I spend as little money as possible.  I visit those shops, and the only one near me in Orlando, but I just can't bring myself to spend the 20% or so more than what I'd pay online.  My apologies to anyone on here who is a shop owner, but I'm going for the place that leaves money in MY pocket.  You'll have to take care of your own pockets without me.

To your question, Poopdeck.  You're writing a rant before you even know if you have a reason.  That's rather funny, in my opinion.  You could've waited, and given a glowing appraisal of that little store, but it seems, even with your final statement, that you're expecting the worst.  

Actually I started this because of the other thread and the timeliness of my predicament not because I am expecting the worst. I'm actually expecting the best. The rant is because i feel like mom and pop shop owners could learn something. I feel it's just way to easy and convienant for retail store owners to lay the claim that since I've never owned a store I don't know what I'm talking about.  I pretty much agree with your position on retail except I really do generally like people. Like you, I'm not going into a fly shop to talk. I'm not going in because I want to give someone money so they can continue to do what they love to do. I'm not going in because they are the only shop open locally and may be struggling. I struggled at times in life as well.  Yes, I want to see the shop stay open and yes I go to the shop to buy big and small ticket items to help ease their pain, but these are only the niceities that are extended through loyalty and not the principle reason I shop mom and pop. The rod breaking is actually a good thing since it's my one and only incident where I can see if they my loyalty will be reciprocated That's the retail lesson right there. 

by the way anybody ever notice that the guys in the shop gabbing never have their wallets out. They seem to be gathering intel to go buy on line later. Worse is when you can't get any customer service because the sales staff is  more concerned with BSing about and not doing his principle job of selling. 

I am looking forward to reporting back on the happy ending I am expecting. This place hasn't survived this long and isn't the last store because they don't get it. I hope.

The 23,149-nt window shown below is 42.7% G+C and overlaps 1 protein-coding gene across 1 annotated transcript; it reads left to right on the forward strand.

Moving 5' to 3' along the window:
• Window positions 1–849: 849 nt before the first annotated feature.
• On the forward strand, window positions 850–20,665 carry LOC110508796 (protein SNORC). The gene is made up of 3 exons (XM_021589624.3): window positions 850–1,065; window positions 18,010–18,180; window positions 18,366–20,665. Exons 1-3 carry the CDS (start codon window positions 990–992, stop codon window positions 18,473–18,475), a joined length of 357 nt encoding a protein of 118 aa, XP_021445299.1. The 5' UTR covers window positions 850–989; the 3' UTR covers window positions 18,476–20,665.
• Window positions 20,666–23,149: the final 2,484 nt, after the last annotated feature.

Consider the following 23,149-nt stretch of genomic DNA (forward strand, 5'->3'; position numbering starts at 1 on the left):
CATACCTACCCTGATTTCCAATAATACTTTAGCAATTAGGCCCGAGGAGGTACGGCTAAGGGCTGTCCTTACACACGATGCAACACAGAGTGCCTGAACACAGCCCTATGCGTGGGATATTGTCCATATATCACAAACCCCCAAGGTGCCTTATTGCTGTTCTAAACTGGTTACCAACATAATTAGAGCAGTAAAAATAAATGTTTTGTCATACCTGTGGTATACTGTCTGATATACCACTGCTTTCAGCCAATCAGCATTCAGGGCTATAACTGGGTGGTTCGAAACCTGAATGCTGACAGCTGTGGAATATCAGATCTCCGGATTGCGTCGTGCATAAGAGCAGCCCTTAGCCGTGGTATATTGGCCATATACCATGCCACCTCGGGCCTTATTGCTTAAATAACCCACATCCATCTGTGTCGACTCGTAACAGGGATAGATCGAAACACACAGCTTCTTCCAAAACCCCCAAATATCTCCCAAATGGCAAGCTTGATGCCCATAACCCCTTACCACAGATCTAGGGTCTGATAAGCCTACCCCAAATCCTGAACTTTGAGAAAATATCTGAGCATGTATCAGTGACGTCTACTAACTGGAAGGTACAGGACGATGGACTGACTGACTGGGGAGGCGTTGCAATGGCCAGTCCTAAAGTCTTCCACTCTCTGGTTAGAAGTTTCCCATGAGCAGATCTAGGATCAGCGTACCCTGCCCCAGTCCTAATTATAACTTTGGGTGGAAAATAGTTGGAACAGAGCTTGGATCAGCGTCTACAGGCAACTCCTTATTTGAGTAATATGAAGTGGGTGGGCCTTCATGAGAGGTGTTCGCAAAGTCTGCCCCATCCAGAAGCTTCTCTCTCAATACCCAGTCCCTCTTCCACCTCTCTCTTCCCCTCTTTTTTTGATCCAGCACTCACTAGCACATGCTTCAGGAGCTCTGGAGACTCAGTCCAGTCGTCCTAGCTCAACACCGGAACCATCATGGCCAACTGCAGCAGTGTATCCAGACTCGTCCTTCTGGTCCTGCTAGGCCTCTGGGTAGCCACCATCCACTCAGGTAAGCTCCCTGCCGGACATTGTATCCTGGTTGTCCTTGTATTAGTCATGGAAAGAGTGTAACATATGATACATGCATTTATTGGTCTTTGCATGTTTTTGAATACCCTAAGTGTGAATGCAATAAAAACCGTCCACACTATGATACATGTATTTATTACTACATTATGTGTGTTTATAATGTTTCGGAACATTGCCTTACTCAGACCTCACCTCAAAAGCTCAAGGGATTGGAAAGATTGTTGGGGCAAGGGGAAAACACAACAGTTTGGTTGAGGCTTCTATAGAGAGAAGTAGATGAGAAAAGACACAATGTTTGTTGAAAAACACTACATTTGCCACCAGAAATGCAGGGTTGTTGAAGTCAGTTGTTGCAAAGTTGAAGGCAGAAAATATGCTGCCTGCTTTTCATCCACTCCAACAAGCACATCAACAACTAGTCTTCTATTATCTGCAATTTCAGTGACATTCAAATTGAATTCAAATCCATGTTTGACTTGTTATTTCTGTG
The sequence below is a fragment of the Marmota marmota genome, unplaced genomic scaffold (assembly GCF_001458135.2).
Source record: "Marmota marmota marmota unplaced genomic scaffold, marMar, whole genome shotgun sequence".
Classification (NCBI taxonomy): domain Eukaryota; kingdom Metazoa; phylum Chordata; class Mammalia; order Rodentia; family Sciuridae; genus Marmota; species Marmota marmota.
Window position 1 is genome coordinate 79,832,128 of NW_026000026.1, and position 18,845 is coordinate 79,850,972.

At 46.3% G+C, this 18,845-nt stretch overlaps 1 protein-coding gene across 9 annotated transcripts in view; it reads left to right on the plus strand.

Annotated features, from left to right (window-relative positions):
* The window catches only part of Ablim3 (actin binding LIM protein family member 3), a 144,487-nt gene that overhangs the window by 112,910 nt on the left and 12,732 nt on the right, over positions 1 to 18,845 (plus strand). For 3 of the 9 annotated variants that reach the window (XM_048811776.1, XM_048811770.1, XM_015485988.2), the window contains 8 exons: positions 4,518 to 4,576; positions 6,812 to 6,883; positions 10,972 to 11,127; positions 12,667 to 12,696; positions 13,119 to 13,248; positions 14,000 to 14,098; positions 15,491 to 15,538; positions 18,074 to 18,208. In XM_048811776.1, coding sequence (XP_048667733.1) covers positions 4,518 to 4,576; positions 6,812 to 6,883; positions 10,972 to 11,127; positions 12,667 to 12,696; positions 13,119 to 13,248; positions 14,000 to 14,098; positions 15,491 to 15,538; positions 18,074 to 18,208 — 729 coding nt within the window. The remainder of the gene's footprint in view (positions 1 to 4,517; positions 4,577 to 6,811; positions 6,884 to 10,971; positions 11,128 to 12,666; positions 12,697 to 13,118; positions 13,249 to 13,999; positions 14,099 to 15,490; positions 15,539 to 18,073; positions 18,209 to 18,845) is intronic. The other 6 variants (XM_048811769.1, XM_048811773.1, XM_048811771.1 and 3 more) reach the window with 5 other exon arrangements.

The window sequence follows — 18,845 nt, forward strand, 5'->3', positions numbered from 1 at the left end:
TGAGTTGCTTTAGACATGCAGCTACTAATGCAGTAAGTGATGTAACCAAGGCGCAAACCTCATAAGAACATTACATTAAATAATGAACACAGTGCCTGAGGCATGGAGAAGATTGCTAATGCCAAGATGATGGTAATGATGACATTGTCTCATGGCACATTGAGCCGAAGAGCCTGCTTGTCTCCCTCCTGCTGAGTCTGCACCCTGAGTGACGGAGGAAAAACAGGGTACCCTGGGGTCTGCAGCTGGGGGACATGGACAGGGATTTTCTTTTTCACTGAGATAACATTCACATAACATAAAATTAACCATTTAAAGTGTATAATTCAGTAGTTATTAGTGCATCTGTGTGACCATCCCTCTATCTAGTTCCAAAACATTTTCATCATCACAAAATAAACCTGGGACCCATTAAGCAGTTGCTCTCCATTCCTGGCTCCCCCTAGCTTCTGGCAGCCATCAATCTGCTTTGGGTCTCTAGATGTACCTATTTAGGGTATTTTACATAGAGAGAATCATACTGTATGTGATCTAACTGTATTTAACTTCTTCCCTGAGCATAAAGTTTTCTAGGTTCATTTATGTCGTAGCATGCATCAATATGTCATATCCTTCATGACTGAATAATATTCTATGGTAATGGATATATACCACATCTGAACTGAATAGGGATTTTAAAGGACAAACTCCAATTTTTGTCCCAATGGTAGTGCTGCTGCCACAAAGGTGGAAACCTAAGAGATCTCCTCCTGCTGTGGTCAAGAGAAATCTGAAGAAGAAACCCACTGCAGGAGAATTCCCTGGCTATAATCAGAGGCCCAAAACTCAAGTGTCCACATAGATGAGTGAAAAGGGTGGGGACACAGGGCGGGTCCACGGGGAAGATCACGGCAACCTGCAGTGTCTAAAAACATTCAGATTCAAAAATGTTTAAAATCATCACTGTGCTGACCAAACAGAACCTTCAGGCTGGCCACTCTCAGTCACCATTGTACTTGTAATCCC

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I preferer to do business with a local small shop, that used to mean within 100 or so miles, however the list keeps getting smaller due to big box stores but mostly the internet. I do not run out for a hook or bag of dubbing but compile a list to use then hit the road this usually happens twice a year or so. I have used the internet for items but also have been disappointed with product and at a cheap price point it sits in my room taking up space (the cost of returning is often more than it is worth) also have been thrilled with product a cheap prices shipped direct from China. I always buy critical items in person or from a very trusted source this would be capes, hackles, and even bucktails and other furs as I am selective and grade them myself. I used to buy wholesale in larger lots then sell off excess product at shows and to a few people at reasonable prices kind of like a co-op, but those days are behind me now with steep minimum orders and frankly most wholesalers want you to have a brick and mortar business.

The main advantage to buying from a local small shop is having the product now or the next few days as long as the distributer has it in stock this only relieves you from shipping damage or theft along the way. But today the river of the internet (Amazon) gets it to you the next day also but not always the cheapest some manufactures have msrp protection to help save the small guys. I expect the shop to make good as long as they have the rod in stock or the distributor has it that is why they are still in business. The other advantages are information sharing about the fishing in the area if local guides work out of the shop you get current first hand information. Watching your community business grow and your camber of commerce having more influence in your local politics, hopefully spreading the tax burden with the rest of the community. So you may get the cheaper price and free shipping and save a dollar but you will pay more in local and state taxes eventually as you become the only local source of their income. 

Now I will start my venting about losing the small shops. Remember main street USA? then the malls killed the main street businesses, now the internet is killing the malls and what is left of main street. Now you will "chat" online to someone who never casted a fly rod or tied a fly to "help" you. Go to the shows attendance and vendors is not what it used to be (less fisherpeople ? more internet sales? I don't know). A few small shops will make it but their profit margin due to the cost of doing business (building rent, electric, insurance, maintenance, employee's, is just the start) not including theft, yes believe it or not some of us do not like to pay a few dollars for a bag of dubbing or whatever. A good friend of mine had a local hardware store and was interviewed by the state labor department after he fired a part time employee for theft (that filed a complaint), he said they wanted to talk to one of his employee's he said he had 2 full time and 2 part time people and 1 lunatic that worked 60 to 80 hours a week for less than minimum wage and no overtime. They said they wanted to talk to that employee he said you already are.